UNFORSEEN CONSEQUENCES: Changes due to massive glacier melt are surprising 

One of the most dangerous and visible effects of global heating is that sea levels are rising almost everywhere around the planet. Coastal areas such as the US Eastern Seaboard, Louisiana, Alaska, China, Bangladesh, Vietnam, Indonesia, Thailand, the Philippines and Japan are already becoming inundated by salt water, while Pacific Islands such as the Maldives and the Marshall Islands are facing existential choices.

Globally, average sea level has risen by more than a foot (20cm) since 1900, and the rate of rise has accelerated since 1990.

In general, seas are rising because the land ice on Antarctica, Greenland and other huge ice caps is melting faster than ever, and the trillions of tons of water locked up in the ice gushes into the oceans. The coastal ice shelves that have slowed the flow to the sea are collapsing. This is simple. Less obvious is the other major cause of sea level rise, which is that the volume of the global ocean is expanding as the waters warm. Just basic physics.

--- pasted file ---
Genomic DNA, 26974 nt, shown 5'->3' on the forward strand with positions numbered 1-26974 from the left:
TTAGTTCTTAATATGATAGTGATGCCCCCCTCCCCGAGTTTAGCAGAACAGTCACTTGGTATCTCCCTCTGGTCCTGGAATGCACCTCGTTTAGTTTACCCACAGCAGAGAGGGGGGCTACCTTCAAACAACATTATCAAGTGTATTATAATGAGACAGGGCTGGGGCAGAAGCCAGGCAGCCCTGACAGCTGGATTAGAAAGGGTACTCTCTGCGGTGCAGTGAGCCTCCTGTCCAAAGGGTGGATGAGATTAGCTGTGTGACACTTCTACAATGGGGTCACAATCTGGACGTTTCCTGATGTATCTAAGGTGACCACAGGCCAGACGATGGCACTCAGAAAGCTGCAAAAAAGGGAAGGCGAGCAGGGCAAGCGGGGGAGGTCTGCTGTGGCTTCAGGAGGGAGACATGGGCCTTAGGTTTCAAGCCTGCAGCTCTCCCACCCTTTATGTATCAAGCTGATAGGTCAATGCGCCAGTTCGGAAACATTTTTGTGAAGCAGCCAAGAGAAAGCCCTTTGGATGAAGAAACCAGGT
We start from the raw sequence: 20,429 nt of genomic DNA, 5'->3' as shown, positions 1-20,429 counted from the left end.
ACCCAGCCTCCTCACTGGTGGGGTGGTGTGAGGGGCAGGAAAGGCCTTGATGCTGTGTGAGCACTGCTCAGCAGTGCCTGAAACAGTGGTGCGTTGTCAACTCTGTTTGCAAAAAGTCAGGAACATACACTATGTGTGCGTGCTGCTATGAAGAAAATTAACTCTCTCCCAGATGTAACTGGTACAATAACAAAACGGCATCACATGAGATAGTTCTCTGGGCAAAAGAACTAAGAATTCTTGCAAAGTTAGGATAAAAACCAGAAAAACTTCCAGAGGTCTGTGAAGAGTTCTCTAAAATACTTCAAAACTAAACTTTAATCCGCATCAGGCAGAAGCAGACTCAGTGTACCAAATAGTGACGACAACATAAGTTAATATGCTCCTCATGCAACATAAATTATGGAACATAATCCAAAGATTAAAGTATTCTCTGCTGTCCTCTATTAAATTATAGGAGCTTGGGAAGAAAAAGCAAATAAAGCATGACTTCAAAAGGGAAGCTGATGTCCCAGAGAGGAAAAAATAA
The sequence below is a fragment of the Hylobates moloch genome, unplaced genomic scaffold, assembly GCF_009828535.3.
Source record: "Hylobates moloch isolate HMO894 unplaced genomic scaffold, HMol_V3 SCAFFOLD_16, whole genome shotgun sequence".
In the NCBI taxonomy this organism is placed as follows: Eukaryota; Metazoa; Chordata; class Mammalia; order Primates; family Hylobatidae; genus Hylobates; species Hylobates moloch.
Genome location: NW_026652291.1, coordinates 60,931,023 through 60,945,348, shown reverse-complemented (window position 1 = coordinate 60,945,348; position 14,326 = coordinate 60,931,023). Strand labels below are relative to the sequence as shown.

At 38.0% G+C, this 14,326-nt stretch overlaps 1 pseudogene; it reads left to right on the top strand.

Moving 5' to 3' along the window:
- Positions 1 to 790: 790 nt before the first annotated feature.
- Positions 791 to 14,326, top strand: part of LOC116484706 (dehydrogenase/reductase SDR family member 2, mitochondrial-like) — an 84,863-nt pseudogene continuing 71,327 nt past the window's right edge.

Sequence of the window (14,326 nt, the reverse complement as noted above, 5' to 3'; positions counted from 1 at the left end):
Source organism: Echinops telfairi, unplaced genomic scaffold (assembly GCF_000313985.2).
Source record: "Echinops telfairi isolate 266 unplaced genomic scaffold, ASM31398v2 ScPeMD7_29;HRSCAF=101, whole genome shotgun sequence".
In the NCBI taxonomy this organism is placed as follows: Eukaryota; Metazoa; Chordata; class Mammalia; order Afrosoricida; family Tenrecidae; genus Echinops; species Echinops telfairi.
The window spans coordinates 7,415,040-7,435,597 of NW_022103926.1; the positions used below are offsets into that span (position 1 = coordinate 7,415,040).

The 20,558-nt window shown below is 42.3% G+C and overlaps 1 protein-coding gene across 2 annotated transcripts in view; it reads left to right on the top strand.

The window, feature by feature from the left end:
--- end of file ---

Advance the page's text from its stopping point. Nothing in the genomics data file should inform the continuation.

But (along with such phenomena as methane craters blowing holes in the thawing permafrost) there are unexpected developments that one might call counter intuitive.

In Iceland, coastal water levels are dropping even as melting land glaciers dump tons of fresh water into the North Atlantic each day. That is because as the immense weight of Iceland’s glacial ice mass disappears into the North Atlantic, the land beneath it is “bouncing back”, more or less springing up as the burden is removed. So seas seem to be dropping lower on the coasts of Iceland even though water level is relative to the land mass.

But this is more than just another entry in global warming fun facts. In terms of practical effects, the shallower bays and estuaries are becoming more treacherous to navigate for fishing vessels. While rising coastal waters can be contained to some degree by human infrastructure, there is no remedy for this scenario.

No one is winning in this tug of war.


iceland glaciers sea level change
As the graphic shows, this same process is propelling the excess water to other parts of the globe, accelerating the real sea level rise in places already at risk. The is where the invisible hand of gravity is at work. The once mighty glaciers have historically exerted a “pull” on nearby waters, bringing the waters closer to Iceland; as they diminish, however, the gravitational pull is reduced and the waters move to other parts of the planet.






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Recent Climate Posts:

Snow crab is one of many marine food species that is not going to make the long haul: Read article here.

Interesting and alarming developments across the Arctic as permafrost melts and more greenhouse gases spew into the atmosphere. Read article here.